Because mangroves also pay a high price to guard against storm surges, for Odisha, the country’s most cyclone-prone state that witnessed the devastation of the 1999 supercyclone, researchers advise planting trees. mangrove species that have a greater capacity to assimilate carbon dioxide and can adapt to changing environments after cyclonic storms in the Bhitarkanika wildlife reserve and its southern part, the Mahanadi mangroves.
âAfter cyclones, the salinity and nutrient profile of the substrate change and there is an increase in soil organic carbon,â explained Kakoli Banerjee of Odisha Central University, Koraput, who worked on carbon cycling in the mangroves of Bhitarkanika and Mahanadi in Odisha. âThe biomass of species sensitive to these changes begins to deteriorate as others adapt better to the aftermath of cyclonic storms. We should opt for planting mangrove species that have greater capacity to absorb carbon dioxide and adapt better to changes after cyclones to mitigate climate change.
Effect of climate change
Climate change is adding to the increasing pressures on the mangroves of Bhitarkanika and other Indian mangroves. While Bhitarkanika boasts of dense mangroves in a protected area and is a prominent crocodile nesting site, recently conservationists have warned of falling freshwater levels in Bhitarkanika due to the planned diversion of fresh water to power a mega water project. The Mahanadi estuarine system with moderately dense mangroves faces constant pressures from human actions, including industrialization.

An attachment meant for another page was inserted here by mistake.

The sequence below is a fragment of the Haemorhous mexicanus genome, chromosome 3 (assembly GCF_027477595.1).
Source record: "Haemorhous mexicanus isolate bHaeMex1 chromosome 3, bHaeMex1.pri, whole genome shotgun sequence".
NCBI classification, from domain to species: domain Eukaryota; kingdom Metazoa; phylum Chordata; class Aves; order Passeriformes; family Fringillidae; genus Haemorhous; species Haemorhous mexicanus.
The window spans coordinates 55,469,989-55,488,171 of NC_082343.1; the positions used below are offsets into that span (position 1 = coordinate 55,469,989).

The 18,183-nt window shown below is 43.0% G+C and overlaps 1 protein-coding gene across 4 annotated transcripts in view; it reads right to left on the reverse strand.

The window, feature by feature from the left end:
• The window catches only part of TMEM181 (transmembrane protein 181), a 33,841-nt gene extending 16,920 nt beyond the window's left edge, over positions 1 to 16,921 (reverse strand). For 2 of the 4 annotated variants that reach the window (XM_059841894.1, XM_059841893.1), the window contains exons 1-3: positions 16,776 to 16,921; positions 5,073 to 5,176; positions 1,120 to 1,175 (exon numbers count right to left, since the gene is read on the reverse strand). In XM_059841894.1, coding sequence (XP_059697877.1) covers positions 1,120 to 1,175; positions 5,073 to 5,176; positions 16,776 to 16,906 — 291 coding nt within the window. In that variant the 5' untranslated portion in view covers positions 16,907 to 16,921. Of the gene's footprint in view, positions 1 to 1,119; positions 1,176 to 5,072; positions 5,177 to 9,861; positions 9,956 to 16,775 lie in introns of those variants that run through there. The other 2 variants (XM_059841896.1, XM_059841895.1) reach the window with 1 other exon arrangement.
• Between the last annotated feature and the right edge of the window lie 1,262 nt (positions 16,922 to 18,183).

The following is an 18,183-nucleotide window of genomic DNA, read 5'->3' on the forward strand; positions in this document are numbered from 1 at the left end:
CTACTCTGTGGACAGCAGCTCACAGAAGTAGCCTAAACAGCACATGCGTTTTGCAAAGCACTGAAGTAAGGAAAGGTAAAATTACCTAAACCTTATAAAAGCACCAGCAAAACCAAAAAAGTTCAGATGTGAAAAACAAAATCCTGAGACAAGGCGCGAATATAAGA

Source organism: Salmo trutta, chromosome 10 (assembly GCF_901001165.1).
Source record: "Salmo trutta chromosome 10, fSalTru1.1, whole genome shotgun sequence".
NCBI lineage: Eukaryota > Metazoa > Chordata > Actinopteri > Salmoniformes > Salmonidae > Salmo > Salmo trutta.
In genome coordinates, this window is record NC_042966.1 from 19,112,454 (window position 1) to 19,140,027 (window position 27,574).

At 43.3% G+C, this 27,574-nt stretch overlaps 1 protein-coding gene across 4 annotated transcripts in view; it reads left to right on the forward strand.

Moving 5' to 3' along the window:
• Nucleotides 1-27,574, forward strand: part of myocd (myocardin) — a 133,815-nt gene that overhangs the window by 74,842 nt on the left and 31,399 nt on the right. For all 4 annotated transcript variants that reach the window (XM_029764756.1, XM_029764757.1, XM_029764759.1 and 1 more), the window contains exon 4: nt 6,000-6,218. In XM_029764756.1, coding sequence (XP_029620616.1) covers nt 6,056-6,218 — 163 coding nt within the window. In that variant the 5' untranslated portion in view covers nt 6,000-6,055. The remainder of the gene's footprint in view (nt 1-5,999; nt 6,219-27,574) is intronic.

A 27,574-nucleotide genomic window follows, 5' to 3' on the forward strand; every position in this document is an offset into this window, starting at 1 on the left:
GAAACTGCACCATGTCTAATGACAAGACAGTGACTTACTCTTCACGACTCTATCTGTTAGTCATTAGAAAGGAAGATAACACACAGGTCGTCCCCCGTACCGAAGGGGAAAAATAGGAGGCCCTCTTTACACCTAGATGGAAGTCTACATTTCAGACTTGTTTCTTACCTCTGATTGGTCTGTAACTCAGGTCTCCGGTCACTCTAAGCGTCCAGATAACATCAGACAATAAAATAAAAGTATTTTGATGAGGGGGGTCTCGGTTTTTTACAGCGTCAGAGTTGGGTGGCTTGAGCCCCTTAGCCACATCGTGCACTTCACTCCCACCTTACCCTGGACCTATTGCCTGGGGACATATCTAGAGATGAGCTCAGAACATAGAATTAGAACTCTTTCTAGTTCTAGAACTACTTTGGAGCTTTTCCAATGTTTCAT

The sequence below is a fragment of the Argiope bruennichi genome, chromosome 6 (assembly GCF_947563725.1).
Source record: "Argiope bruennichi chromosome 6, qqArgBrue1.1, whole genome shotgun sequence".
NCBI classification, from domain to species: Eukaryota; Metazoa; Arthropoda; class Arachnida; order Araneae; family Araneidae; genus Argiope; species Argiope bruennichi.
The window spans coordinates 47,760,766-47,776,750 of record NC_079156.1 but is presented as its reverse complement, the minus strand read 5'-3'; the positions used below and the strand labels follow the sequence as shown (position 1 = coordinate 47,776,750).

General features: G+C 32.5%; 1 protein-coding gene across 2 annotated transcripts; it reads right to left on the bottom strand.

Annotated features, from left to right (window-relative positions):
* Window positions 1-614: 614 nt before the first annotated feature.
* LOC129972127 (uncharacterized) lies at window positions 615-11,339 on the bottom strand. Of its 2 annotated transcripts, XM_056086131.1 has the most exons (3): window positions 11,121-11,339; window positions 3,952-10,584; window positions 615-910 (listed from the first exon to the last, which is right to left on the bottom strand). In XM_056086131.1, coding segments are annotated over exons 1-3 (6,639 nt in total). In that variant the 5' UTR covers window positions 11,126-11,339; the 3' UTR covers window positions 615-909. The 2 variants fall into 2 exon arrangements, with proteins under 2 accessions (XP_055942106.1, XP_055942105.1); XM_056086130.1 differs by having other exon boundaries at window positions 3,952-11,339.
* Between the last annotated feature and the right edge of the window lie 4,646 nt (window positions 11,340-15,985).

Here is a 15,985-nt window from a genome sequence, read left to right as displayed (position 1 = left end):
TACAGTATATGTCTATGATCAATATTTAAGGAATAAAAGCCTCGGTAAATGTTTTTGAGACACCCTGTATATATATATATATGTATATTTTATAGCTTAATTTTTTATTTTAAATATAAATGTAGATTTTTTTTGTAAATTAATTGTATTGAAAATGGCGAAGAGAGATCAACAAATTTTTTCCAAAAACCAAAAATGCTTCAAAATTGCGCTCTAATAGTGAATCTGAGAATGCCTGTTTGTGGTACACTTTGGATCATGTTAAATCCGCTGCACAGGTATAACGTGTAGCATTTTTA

Avicennia marina, Avicennia officinalis, Excoecaria agallocha, Rhizophora mucronata, and Xylocarpus granatum are the five main mangrove species in Bhitarkanika and Mahanadi. Of them, A marina, Excoecaria agallocha and Rhizophora mucronata are good options for planting after a cyclone.
On the west coast, the Government of Maharashtra’s Mangrove Cell is working on building its mangrove carbon sequestration database. They are working to understand to what extent the mangrove cover mitigated the impacts of Cyclones Nisarga and Tauktae on the coastline in Raigad and Ratnagiri districts. The mangroves of Maharashtra cover 20 species over 300 kmÂ².
According to Manas Manjrekar, deputy director of research and capacity building at the Mangrove Foundation of the Mangrove Cell, âThe carbon sequestration project will map the amount of carbon stored in the state’s mangroves. And the results of the study on the impacts of cyclones on the coastline bordered by mangroves will help us develop an effective coastal protection policy.
The State of India’s Forest Report 2019 documented an increase in mangrove cover in the country of 54 kmÂ² compared to the previous assessment, but marked a decrease in mangrove cover in Tamil Nadu, West Bengal, and the Andaman and Nicobar Islands.
This article first appeared on Mongabay.